The Messeturm, or Trade Fair Tower, is a 63-storey, 257 m (843 ft) skyscraper in the Westend-Süd district of Frankfurt, Germany. It is the second tallest building in Frankfurt, the second tallest building in Germany and the third tallest building in the European Union. It was the tallest building in Europe from its completion in 1991 until 1997 when it was surpassed by the Commerzbank Tower, which is also located in Frankfurt.
|Construction started||13 July 1988|
|Owner||Tishman Speyer Properties|
|Roof||257 m (843 ft)|
|Top floor||228 m (748 ft)|
2 below ground
|Floor area||61,711 m2 (664,300 sq ft)|
|Design and construction|
|Developer||Tishman Speyer Properties|
|Structural engineer||Ingenieurbüro Fritz Nötzold|
|Main contractor||HOCHTIEF AG|
The Messeturm is located near the Frankfurt Trade Fair grounds. Helmut Jahn designed the Messeturm in a postmodern architectural style. It is regarded as one of the design classics among European skyscrapers. Despite its name, the Messeturm is not used for trade fair exhibitions but as an office building. It is one of the few buildings in Germany with their own postal code (60308), the others being Opernturm, another Frankfurt skyscraper, and the summit station on Zugspitze.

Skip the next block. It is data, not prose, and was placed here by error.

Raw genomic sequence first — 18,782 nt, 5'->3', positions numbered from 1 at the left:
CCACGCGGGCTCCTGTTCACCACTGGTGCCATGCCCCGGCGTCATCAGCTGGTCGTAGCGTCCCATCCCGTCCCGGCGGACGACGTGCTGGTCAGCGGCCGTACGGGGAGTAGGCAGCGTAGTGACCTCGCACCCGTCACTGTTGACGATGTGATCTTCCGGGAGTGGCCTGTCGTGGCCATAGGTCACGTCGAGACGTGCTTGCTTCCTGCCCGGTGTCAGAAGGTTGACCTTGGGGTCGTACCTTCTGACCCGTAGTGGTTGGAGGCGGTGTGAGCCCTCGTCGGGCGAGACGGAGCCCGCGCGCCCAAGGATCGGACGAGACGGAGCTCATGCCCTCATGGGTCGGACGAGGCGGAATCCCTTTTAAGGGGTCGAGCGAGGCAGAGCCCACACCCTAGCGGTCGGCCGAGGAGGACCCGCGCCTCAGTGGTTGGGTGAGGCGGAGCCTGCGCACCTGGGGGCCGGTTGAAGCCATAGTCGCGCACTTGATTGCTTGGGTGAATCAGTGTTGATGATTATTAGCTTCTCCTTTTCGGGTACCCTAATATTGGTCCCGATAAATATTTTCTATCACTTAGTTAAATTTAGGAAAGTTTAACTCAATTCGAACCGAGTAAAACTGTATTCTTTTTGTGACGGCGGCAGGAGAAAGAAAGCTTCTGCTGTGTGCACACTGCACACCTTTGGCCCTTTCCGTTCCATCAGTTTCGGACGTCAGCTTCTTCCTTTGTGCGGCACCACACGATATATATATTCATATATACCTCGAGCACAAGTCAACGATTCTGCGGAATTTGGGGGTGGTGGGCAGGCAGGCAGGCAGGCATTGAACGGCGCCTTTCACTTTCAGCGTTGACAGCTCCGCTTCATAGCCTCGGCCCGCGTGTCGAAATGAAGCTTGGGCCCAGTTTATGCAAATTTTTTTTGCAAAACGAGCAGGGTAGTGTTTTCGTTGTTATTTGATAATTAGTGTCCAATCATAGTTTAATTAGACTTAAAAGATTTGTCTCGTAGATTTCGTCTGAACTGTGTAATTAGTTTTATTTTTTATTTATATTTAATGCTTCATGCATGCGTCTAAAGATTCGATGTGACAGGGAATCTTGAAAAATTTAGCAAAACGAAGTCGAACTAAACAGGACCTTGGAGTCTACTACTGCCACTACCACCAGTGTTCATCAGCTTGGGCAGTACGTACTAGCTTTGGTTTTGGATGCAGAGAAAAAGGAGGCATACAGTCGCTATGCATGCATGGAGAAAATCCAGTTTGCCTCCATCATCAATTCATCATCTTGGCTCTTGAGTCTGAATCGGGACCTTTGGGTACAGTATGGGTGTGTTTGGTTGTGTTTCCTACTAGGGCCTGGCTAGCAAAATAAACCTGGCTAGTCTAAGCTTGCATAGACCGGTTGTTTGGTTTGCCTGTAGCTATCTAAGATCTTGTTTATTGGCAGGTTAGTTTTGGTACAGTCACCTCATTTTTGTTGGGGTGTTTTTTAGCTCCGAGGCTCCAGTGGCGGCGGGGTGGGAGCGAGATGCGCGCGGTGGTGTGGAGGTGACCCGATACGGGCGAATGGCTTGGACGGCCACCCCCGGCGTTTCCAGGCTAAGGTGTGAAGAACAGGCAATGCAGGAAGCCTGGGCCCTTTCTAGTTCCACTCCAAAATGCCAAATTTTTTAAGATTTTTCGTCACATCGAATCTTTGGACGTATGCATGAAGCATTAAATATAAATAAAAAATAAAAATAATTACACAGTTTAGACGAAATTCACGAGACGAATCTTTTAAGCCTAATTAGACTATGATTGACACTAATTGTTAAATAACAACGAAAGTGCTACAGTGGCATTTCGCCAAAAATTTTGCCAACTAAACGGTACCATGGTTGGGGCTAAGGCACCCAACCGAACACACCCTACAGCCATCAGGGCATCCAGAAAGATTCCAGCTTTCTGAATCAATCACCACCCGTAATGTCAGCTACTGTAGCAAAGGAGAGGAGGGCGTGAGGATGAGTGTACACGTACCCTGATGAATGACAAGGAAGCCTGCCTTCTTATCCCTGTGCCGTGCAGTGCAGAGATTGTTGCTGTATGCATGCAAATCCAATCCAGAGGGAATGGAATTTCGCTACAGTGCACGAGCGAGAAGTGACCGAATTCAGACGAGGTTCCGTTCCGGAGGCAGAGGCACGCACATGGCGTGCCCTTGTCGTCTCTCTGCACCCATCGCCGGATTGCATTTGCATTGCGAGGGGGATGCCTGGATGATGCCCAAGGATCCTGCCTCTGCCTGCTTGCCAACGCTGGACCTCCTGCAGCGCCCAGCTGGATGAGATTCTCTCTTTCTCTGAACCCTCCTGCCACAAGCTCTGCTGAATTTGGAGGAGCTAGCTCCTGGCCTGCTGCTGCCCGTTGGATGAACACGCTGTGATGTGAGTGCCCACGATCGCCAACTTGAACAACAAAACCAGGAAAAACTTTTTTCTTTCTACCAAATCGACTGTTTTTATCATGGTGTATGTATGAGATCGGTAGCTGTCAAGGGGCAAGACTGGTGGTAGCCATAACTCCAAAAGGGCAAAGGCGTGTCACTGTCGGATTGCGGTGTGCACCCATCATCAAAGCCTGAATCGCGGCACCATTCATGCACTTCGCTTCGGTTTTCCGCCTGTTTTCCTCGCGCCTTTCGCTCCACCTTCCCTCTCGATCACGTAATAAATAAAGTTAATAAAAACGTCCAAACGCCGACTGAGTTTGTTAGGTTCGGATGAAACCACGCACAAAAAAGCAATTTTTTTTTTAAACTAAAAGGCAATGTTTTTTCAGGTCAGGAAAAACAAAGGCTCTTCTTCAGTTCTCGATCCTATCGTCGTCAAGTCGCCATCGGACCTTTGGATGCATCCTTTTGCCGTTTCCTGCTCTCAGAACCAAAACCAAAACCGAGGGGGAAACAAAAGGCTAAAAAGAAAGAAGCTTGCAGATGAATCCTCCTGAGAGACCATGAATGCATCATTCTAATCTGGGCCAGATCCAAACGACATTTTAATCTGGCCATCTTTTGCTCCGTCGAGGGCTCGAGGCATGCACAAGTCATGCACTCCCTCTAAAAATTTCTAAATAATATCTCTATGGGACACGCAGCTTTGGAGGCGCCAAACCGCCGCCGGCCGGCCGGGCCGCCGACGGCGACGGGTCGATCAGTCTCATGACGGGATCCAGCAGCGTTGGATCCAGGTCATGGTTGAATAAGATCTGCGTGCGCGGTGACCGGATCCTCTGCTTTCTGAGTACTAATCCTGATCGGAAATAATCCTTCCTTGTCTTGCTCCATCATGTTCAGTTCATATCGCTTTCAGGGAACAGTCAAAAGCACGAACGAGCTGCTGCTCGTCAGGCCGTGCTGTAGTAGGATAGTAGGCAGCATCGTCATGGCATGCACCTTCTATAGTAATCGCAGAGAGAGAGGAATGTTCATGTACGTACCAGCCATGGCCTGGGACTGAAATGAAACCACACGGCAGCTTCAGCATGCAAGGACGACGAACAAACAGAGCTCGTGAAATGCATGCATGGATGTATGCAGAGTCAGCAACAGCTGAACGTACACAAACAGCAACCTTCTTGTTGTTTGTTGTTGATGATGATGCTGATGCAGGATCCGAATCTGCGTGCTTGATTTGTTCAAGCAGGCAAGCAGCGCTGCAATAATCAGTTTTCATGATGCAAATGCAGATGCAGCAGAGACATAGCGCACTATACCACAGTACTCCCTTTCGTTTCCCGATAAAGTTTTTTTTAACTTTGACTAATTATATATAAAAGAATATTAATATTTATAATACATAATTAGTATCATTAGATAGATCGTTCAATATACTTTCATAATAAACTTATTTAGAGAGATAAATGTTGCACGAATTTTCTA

The Messeturm is similar in design to towers by other architects including the Bank of America Plaza in Atlanta, Georgia and Key Tower (1991) in Cleveland, Ohio. Frankfurters often call it Bleistift ("pencil") due to its shape. The construction of the building's foundation set a world record for the longest continuous concrete pour. Ninety trucks poured concrete for 78 hours into the 6-metre (20 ft) deep foundation. Its ground floor area is just 1,681 m2 (18,090 sq ft), and features a 36.3 m (119.1 ft) pyramid at the top.
The tower uses numerous geometric shapes in its design such as the square footprint which is the main shape used throughout the tower. It then rises to a cylindrical shape which finally completes in a pyramid, probably as expression of the masonry.
There are 900 parking places in a public parking garage and a direct connection to the subway.
In popular cultureEdit
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